(January 2010) Social Justice and Urban Sprawl—Toward A Theoretical Measurement of Capital Resources

Social Justice and Urban Sprawl—Toward A Theoretical Measurement of Capital Resources image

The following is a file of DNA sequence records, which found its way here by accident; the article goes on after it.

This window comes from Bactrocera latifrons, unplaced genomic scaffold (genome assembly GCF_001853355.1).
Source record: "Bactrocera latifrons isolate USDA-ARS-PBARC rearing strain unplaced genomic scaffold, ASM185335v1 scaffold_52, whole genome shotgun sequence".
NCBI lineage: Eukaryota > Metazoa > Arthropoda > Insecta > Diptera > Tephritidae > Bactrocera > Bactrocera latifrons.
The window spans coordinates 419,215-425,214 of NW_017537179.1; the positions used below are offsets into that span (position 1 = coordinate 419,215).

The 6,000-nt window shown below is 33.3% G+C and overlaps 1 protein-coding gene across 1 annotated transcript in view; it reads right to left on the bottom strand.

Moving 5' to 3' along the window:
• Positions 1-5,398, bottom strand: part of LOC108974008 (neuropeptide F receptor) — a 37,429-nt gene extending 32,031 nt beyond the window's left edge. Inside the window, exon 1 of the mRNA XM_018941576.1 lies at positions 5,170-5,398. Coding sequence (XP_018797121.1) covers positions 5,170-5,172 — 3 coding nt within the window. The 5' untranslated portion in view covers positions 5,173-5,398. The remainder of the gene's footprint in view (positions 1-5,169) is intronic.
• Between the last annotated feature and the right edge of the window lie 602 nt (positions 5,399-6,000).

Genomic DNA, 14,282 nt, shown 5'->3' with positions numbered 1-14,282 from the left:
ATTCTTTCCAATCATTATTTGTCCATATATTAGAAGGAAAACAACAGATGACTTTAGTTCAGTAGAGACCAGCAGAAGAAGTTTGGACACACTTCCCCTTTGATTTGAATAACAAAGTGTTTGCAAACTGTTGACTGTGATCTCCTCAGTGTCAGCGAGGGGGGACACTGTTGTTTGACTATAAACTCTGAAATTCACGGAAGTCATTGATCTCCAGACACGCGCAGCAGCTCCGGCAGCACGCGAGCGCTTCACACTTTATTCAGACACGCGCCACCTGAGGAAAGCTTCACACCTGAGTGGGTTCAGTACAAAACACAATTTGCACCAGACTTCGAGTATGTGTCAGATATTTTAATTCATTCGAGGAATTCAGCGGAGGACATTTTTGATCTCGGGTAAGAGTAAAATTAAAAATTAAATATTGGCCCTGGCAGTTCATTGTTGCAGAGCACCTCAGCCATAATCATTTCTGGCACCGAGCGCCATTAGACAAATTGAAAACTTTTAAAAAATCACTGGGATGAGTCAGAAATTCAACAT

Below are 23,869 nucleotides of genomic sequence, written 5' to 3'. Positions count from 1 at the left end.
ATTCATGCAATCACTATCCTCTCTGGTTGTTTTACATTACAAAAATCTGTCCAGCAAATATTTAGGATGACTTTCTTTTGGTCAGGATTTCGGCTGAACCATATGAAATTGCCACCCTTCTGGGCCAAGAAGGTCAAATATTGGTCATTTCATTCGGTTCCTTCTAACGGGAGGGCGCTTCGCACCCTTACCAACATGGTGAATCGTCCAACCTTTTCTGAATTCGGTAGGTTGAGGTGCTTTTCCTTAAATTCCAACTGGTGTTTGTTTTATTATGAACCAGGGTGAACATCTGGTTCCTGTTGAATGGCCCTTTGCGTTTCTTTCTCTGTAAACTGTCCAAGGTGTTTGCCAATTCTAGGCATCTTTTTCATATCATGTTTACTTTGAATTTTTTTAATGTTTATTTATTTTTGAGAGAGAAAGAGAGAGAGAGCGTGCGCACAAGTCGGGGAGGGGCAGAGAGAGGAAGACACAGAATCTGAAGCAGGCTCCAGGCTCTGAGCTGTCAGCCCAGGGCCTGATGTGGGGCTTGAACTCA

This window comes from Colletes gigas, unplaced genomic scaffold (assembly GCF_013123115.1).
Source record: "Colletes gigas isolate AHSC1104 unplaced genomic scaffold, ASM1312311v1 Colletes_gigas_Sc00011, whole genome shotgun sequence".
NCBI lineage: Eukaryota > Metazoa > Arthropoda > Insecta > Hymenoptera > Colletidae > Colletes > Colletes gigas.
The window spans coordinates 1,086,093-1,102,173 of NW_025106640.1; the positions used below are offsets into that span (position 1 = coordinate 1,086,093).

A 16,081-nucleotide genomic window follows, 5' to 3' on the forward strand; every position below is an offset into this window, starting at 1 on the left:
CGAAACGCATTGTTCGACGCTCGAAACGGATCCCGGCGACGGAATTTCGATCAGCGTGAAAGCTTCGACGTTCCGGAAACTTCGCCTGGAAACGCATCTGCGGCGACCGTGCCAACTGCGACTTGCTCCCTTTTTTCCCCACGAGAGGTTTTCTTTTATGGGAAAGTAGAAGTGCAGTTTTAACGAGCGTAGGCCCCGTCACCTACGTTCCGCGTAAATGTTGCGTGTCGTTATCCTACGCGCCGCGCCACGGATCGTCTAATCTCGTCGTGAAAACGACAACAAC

Justice and injustice have always fed fundamental societal deliberation. Although the meaning of justice has been vigorously deliberated over history (Sandel, 2009), the question of how to translate it into measurable indices reflecting the complexity of the social space remains unresolved. In the spatial sciences, the discourse with regard to justice appeared in order to understand, measure, and cope with the social consequences of urban sprawl (Williamson, 2010). In spite of the developing discourse, research in this field is somewhat lacking. Much of the urban sprawl literature has focused on methodological and conceptual problems, and many attempts were designed to define and quantify the phenomenon (for example, see Frenkel & Ashkenazi, 2008). Moreover, the literature has focused on economic and environmental costs, but neglected social aspects that followed unrestricted suburbanization processes (Burchell et al., 2005). Therefore, aspects of life chances, equal opportunities, and social reproduction have been ignored in most of this body of literature. One explanation that may be suggested for this unsatisfactory discussion might be the elusiveness of the concept and meaning of justice. Thus, it seems that new empirical tools are required in order to translate justice into measurable values. Accordingly, the purpose of the paper to be presented is to suggest a conceptual model that can generate empirically tested hypotheses in future research. The proposed model is based on a human resources sketch consistent with the theoretical conceptualization advanced by the French sociologist Pierre Bourdieu. The present paper uses the class structure of modern capitalist societies, based, among others concepts, on the production, accumulation, and transmission of three forms of capital posited by Bourdieu (2001): Economic, Cultural, and Social. These three forms of capital enable individuals and social groups to achieve social goods in a variety of fields of life that later translate into capabilities (or opportunities and chances) enjoyed by the social subject. Although Bourdieu was not directly referring to spatial assessment, the social stratification analysis he proposed defined some distributional patterns that might erode spatial justice. It is believed that social processes within built environments influence the patterns in which social goods are distributed (Hillier, 2008; Florida, 2005). According to the model suggested, the Bourdieuvian types of capital are generated in individual and spatial-municipal platforms that are dependent on high-standard amenities and creative social environments. These amenities constitute, among others, a function of local policy directed at attracting and supporting households with ample resources. Therefore, the local environment that has been formulated sets the social reproduction and stratification patterns in space and determines to a large extent the individual’s own exposure to life chances (i.e., social justice). Thus, it is believed that achieving a social position is greatly influenced by the way forms of capital are distributed in space. Impairing the capability of producing and accumulating Bourdieu capital forms, as it is suspected that the phenomenon of sprawl does to many urban inhabitants, might be an explicit sign of social injustice in space. This model needs to be empirically testable. Therefore, future analysis is required toward this end.